Why Binge-Watching the New "Arrested Development" Is a Bad Idea

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Why Binge-Watching the New "Arrested Development" Is a Bad Idea

By Daniel Carlson | Think Pieces | May 23, 2013 | Comments ()


Creator Mitchell Hurwitz, discussing the release of the first new episodes of "Arrested Development" since the show's cancellation in 2006, said that binge-watching the new season would make for a bad viewing experience. He told Vulture, "When I was at the last sound mix with our editors and there was one of our bigger sight gags in the background of one of our more absurd conversations, nobody saw the sight gag, including me. And all we were doing is staring at the screen!" He went on to say, "Don't feel obligated to watch it all at once. It's a comedy! It's not like Lord of the Rings. Comedy takes a lot out of you."

He's right, of course, but not just about comedy. Binge-watching anything can be a draining experience defined by diminishing returns and questionable motives. IFC currently airs original episodes of "Arrested Development" in two- to three-hour chunks, but after an hour, the show's pace and agility become things to be born, not enjoyed. When I watched "The Wire" on DVD, it was tempting to gorge on several episodes at a time, and though it felt good to give into that impulse, such marathons inevitably became challenges in holding onto various plot lines. Watching several episodes in a row became about assimilating the plot into my memory, not reveling in its execution. It was all too easy to miss the Dickensian aspect. The same thing happened when I came to "Breaking Bad" between its third and fourth seasons. I blew through the first three seasons (33 episodes) in a couple weeks via iTunes, and it wasn't uncommon to watch four episodes in one sitting. When I wasn't careful, watching the show turned into a contest against myself instead of an aesthetic experience.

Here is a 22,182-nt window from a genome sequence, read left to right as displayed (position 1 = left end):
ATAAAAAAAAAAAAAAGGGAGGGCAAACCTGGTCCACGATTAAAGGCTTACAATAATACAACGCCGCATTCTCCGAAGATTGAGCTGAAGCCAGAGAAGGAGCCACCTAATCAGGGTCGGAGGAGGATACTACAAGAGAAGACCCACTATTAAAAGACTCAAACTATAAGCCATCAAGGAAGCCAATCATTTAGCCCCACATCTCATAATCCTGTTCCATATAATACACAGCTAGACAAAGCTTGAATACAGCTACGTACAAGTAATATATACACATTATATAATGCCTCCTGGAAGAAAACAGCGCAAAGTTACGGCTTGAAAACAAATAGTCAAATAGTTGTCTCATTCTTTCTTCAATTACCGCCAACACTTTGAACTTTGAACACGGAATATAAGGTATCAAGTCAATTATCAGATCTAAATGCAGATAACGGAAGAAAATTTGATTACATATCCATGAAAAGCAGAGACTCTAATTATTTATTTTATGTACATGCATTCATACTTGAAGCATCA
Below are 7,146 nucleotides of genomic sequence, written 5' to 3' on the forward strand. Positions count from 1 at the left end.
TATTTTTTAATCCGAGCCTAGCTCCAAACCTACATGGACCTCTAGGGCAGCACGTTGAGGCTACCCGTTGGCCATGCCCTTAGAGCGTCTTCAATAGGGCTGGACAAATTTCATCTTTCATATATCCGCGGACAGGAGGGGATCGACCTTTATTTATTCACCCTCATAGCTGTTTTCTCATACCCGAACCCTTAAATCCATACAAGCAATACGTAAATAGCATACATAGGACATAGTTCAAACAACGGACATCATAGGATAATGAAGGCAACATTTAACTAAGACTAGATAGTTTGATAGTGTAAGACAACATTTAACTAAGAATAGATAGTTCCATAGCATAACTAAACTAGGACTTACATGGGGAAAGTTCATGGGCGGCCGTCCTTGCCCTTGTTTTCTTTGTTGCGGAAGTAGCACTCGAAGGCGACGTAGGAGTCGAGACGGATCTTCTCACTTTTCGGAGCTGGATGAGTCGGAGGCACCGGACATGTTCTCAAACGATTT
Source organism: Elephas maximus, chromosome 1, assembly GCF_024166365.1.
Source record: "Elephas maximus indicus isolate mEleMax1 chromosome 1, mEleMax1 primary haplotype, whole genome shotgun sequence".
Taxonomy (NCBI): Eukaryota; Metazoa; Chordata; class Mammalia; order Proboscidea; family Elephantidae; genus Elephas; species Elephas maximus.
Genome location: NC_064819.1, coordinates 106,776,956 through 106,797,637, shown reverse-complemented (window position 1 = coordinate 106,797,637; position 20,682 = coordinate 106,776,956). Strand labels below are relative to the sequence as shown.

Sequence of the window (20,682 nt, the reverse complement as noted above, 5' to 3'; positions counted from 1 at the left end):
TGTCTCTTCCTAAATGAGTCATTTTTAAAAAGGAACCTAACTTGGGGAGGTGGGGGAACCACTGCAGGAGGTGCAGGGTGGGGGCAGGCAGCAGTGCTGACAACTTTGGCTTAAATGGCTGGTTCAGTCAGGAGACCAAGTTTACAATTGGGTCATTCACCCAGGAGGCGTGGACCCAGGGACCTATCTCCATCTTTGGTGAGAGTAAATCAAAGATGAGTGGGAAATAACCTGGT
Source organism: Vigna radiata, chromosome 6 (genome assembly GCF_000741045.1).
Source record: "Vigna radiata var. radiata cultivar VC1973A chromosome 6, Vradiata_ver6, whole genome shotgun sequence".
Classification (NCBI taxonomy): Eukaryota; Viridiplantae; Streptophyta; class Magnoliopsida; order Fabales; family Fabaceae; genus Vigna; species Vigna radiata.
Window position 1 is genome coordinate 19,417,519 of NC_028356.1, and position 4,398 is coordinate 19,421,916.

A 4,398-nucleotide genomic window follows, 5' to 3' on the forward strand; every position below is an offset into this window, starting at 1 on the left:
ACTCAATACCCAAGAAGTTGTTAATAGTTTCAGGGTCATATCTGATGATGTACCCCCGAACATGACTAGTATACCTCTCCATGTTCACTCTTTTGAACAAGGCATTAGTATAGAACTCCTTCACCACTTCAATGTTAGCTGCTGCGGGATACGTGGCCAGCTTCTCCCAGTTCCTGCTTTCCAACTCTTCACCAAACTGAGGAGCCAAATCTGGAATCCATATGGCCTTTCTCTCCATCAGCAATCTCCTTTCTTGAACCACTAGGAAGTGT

Other media don't work like that. A movie runs two to three hours, tops, and books are designed to be started and stopped at your leisure. Television, though, is parceled out in discrete 22- or 44-minute segments. Larger narratives unfold as those small chapters are strung together, but those chapters still have their own beats, breaks, and arcs. Watching three hours of "Breaking Bad" actually means watching three one-hour plays, and what works as an hourlong experience can feel turbulent over three or four. It's not that the show is bad, or that it's not compelling. Rather, it's that bingeing isn't the best way to experience TV. You burn out, even a little. It's inevitable.

What's also worth considering is how binge-watching might affect your feelings about the show. Fans have been clamoring for more installments of "Arrested Development" for years (even when Hurwitz himself wasn't convinced the show should go on), and that level of hype can quickly sour when the rush to attain the new content replaces the experience of watching it. "Arrested Development" is also, famously, a show built on subtle gags and references, and mainlining a few new hours of the series might not be the best way to enjoy a sitcom that takes pleasure in the little grace notes that turn comedy into genius. This might not be the best show to live-tweet.